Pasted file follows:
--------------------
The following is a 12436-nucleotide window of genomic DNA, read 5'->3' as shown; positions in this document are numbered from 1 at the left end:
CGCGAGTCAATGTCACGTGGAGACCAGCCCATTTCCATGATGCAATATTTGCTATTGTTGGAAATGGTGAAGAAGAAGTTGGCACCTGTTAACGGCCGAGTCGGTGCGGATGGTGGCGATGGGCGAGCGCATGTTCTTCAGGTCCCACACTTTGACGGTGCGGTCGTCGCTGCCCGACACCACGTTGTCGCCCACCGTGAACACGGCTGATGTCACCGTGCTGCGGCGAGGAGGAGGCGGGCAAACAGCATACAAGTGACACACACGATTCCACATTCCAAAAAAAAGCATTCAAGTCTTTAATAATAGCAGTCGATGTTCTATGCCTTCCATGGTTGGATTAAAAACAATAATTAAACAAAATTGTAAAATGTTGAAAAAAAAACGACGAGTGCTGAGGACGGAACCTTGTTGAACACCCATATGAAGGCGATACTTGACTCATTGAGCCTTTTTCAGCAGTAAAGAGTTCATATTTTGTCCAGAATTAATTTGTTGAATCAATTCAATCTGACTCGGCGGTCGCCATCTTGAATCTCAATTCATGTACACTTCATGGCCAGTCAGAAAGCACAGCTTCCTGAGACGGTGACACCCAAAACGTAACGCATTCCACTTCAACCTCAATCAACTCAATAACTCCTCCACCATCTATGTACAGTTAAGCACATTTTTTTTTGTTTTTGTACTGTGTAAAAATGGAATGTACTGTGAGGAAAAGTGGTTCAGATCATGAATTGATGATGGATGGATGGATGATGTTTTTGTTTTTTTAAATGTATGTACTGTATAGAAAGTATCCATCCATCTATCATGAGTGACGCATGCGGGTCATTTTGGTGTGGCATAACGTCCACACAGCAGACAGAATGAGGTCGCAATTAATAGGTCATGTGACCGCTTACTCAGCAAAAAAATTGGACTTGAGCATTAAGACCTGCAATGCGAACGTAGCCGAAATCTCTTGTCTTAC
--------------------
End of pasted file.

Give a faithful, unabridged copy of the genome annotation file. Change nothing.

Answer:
The following is a 12436-nucleotide window of genomic DNA, read 5'->3' as shown; positions in this document are numbered from 1 at the left end:
CGCGAGTCAATGTCACGTGGAGACCAGCCCATTTCCATGATGCAATATTTGCTATTGTTGGAAATGGTGAAGAAGAAGTTGGCACCTGTTAACGGCCGAGTCGGTGCGGATGGTGGCGATGGGCGAGCGCATGTTCTTCAGGTCCCACACTTTGACGGTGCGGTCGTCGCTGCCCGACACCACGTTGTCGCCCACCGTGAACACGGCTGATGTCACCGTGCTGCGGCGAGGAGGAGGCGGGCAAACAGCATACAAGTGACACACACGATTCCACATTCCAAAAAAAAGCATTCAAGTCTTTAATAATAGCAGTCGATGTTCTATGCCTTCCATGGTTGGATTAAAAACAATAATTAAACAAAATTGTAAAATGTTGAAAAAAAAACGACGAGTGCTGAGGACGGAACCTTGTTGAACACCCATATGAAGGCGATACTTGACTCATTGAGCCTTTTTCAGCAGTAAAGAGTTCATATTTTGTCCAGAATTAATTTGTTGAATCAATTCAATCTGACTCGGCGGTCGCCATCTTGAATCTCAATTCATGTACACTTCATGGCCAGTCAGAAAGCACAGCTTCCTGAGACGGTGACACCCAAAACGTAACGCATTCCACTTCAACCTCAATCAACTCAATAACTCCTCCACCATCTATGTACAGTTAAGCACATTTTTTTTTGTTTTTGTACTGTGTAAAAATGGAATGTACTGTGAGGAAAAGTGGTTCAGATCATGAATTGATGATGGATGGATGGATGATGTTTTTGTTTTTTTAAATGTATGTACTGTATAGAAAGTATCCATCCATCTATCATGAGTGACGCATGCGGGTCATTTTGGTGTGGCATAACGTCCACACAGCAGACAGAATGAGGTCGCAATTAATAGGTCATGTGACCGCTTACTCAGCAAAAAAATTGGACTTGAGCATTAAGACCTGCAATGCGAACGTAGCCGAAATCTCTTGTCTTAC